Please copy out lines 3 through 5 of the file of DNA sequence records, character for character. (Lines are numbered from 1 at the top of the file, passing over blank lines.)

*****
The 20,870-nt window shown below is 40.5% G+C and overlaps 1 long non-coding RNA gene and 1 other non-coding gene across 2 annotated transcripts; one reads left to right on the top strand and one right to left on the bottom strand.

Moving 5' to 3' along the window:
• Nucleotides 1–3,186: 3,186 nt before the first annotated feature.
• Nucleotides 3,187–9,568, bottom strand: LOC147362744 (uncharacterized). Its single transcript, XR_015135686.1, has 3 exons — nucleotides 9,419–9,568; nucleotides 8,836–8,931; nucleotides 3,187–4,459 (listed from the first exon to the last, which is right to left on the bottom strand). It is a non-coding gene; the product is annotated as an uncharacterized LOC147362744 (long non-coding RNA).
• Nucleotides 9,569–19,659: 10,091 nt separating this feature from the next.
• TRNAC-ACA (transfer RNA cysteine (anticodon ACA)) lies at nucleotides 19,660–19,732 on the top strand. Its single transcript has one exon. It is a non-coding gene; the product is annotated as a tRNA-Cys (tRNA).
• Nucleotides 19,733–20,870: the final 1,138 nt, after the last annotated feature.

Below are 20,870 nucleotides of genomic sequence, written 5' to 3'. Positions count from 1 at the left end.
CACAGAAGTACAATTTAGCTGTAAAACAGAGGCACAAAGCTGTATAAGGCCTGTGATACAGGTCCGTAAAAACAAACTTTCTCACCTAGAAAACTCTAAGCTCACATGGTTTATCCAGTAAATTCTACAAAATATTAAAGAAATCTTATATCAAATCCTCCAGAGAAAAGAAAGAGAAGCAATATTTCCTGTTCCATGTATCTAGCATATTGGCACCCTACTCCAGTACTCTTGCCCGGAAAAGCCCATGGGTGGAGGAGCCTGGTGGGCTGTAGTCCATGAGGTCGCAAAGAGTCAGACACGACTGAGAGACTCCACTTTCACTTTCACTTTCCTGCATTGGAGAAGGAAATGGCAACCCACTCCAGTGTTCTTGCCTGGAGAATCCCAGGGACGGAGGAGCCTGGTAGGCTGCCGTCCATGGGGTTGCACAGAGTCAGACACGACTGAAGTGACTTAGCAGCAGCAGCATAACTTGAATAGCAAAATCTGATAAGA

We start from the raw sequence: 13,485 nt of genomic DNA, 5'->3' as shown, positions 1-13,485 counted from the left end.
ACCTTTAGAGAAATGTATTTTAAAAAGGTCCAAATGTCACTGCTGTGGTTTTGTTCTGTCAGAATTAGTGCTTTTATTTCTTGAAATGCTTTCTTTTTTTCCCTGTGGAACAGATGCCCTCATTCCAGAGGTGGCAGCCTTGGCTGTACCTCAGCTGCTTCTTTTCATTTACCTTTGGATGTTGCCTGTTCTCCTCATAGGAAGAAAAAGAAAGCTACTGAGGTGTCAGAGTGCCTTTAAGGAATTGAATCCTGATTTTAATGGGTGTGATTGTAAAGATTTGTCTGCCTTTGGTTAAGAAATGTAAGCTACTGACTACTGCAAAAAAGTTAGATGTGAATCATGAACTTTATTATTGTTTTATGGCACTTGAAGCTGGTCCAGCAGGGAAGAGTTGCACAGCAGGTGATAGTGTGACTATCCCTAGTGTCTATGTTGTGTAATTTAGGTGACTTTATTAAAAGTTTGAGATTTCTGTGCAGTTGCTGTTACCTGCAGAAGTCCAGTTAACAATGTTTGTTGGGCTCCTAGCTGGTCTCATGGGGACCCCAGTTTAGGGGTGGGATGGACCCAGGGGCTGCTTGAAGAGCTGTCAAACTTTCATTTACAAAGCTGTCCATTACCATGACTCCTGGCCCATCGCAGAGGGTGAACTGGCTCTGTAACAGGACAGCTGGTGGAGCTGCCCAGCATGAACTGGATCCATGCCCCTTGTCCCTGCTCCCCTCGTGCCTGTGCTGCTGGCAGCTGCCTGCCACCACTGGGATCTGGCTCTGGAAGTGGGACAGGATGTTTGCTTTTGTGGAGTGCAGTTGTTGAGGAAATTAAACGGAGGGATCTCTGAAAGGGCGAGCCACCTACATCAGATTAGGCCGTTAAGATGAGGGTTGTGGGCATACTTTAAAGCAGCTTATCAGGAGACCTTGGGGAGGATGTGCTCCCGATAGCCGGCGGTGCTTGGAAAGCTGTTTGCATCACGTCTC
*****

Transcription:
• Nucleotides 1–3,186: 3,186 nt before the first annotated feature.
• Nucleotides 3,187–9,568, bottom strand: LOC147362744 (uncharacterized). Its single transcript, XR_015135686.1, has 3 exons — nucleotides 9,419–9,568; nucleotides 8,836–8,931; nucleotides 3,187–4,459 (listed from the first exon to the last, which is right to left on the bottom strand). It is a non-coding gene; the product is annotated as an uncharacterized LOC147362744 (long non-coding RNA).
• Nucleotides 9,569–19,659: 10,091 nt separating this feature from the next.